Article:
Style-Box Update 11/15/21 – Large-Cap Growth Reasserts Itself, But Value Working Too

 

This blog’s “Style-Box Update” done every 6 weeks is being posted this morning in the spreadsheet above, and it shows that while large-cap growth has reasserted itself since June 30th, 2021, the small-and mid-cap “value” asset classes are beating their growth brethren, probably thanks to the energy and financial sectors.

Here’s what is interesting: in the bottom-half of the style-box spreadsheet, I’ve started logging the 1,3, 5, etc. rolling returns for the various asset classes, and note the 15-year returns.

If anyone is interested in making the case that everything’s “stretched” or overvalued, or at minimum has run far too long in one direction, this table might be it.

“Value” hasn’t outperformed “Growth” on a wide scale since 2016, but is doing so this year.

The YTD sector return chart is from Bespoke this morning, and shows Consumer Discretionary leading sector returns this year through 11/15/21, not a surprise given Tesla is the largest market-cap weight in the sector. Per Bespoke, Tesla is still up 30% since 9/30/21 despite the recent drop.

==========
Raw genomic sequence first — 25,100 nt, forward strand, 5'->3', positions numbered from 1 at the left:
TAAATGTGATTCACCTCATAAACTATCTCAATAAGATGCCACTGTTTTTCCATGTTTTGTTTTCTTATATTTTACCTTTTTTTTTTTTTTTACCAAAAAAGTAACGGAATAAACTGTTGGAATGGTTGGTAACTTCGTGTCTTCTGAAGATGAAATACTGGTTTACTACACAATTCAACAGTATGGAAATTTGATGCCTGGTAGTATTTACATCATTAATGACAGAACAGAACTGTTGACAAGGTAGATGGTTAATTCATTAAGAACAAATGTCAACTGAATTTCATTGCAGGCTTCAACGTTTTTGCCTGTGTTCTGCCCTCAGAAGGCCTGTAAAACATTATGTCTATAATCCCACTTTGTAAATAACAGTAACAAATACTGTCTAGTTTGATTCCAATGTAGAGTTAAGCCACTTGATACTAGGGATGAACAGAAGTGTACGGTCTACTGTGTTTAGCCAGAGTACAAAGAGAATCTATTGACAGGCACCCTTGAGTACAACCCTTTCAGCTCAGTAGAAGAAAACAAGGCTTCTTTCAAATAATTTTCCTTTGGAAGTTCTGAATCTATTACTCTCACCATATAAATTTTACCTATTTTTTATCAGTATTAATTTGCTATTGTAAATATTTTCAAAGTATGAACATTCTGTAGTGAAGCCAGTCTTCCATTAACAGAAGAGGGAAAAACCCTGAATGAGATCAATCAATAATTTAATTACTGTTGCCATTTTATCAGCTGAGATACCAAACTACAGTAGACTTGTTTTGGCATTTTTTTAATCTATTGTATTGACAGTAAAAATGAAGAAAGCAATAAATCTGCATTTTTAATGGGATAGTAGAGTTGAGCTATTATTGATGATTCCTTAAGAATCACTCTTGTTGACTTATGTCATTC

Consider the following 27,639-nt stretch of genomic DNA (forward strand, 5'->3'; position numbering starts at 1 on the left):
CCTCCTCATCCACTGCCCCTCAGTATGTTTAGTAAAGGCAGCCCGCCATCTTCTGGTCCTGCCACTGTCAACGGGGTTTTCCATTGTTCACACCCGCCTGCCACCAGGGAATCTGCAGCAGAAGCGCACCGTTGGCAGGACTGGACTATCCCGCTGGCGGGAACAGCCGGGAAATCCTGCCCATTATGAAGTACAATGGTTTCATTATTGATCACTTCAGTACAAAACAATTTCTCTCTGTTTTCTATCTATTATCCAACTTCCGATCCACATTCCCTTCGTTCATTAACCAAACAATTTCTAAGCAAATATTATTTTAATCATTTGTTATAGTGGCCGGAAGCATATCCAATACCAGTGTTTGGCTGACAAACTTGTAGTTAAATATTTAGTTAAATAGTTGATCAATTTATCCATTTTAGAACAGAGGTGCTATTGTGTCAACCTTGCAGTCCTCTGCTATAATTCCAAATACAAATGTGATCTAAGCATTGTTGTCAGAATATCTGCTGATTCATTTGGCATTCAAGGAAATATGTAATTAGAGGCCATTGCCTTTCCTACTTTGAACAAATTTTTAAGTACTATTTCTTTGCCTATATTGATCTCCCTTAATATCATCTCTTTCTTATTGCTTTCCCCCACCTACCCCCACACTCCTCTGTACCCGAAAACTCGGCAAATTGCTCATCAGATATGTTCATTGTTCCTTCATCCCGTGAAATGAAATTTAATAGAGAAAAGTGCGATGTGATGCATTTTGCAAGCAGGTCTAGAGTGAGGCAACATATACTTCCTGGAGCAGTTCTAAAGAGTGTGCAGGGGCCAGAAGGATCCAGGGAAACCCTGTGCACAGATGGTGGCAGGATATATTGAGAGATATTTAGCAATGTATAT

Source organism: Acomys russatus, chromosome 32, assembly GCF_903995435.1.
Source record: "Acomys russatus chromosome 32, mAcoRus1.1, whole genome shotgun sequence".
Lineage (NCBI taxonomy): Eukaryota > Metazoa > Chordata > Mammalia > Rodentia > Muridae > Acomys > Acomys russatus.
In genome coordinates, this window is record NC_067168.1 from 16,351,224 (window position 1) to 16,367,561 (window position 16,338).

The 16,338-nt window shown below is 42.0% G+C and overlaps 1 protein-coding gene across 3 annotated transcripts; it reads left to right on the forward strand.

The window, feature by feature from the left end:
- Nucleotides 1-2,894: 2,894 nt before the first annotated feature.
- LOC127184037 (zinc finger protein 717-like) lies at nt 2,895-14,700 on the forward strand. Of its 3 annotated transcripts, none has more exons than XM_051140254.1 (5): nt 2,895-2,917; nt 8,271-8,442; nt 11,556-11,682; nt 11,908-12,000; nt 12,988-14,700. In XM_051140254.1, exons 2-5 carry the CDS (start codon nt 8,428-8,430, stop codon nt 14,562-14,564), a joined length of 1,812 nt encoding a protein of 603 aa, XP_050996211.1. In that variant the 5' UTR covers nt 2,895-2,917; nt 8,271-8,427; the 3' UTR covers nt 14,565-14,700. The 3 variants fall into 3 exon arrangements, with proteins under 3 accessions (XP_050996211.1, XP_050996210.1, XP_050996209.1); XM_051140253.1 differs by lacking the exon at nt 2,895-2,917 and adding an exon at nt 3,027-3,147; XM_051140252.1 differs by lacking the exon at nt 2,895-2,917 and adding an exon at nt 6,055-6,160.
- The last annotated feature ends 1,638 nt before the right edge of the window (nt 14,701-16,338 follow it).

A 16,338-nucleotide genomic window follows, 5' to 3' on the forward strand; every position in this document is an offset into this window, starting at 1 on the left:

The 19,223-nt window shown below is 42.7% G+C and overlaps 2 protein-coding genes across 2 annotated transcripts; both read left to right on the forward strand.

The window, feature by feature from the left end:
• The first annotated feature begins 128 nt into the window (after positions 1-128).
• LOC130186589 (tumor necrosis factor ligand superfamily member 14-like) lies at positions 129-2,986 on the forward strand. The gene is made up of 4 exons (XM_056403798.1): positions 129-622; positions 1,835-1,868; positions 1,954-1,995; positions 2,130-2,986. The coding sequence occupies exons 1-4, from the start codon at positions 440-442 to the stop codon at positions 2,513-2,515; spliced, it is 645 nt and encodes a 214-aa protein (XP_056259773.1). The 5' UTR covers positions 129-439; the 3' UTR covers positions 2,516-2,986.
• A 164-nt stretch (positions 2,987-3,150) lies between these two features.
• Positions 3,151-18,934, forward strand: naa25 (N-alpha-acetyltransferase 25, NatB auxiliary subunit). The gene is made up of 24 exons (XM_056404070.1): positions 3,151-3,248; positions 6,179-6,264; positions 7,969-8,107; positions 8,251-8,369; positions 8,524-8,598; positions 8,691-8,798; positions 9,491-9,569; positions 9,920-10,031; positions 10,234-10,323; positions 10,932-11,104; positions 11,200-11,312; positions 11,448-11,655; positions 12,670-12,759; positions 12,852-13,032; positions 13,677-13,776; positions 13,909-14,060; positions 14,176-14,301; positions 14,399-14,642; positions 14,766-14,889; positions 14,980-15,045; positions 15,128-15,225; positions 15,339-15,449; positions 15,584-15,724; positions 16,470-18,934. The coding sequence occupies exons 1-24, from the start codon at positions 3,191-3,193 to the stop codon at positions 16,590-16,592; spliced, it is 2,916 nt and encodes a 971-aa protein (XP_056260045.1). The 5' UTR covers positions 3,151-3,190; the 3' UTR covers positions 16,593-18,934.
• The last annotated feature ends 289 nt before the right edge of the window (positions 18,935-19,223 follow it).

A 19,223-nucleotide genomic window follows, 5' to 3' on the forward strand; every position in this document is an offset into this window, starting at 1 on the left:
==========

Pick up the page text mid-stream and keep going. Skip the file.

Summary / conclusion: Having to prepare clients for the prospect of bear markets to come in the future, unlike the late 1990’s, it’s tough to find any reasonable value in the United States asset classes, which is not a surprise with a 1.6% 10-year Treasury yield in the US. One of the few asset classes with anything close to an appealing 10-year return is gold (GLD).

The length of this bull market can be calculated either from the bottom in March ’09 (12 – 13 years), or the point when the SP 500 made a new all-time-high in late April – early May ’13 (8 years old).

Split the difference and we have a 10-year old secular bull market when most secular bull markets last 15 – 20 years.

At some point the SP 500 will correct 15% – 20% (which won’t even erase 2021’s YTD 26% return) and then true investor sentiment can be gauged.

We could debate this stuff forever. Stay vigilant.

Take everything you read with substantial skepticism. Capital markets can change quickly.

Thanks for reading.

 

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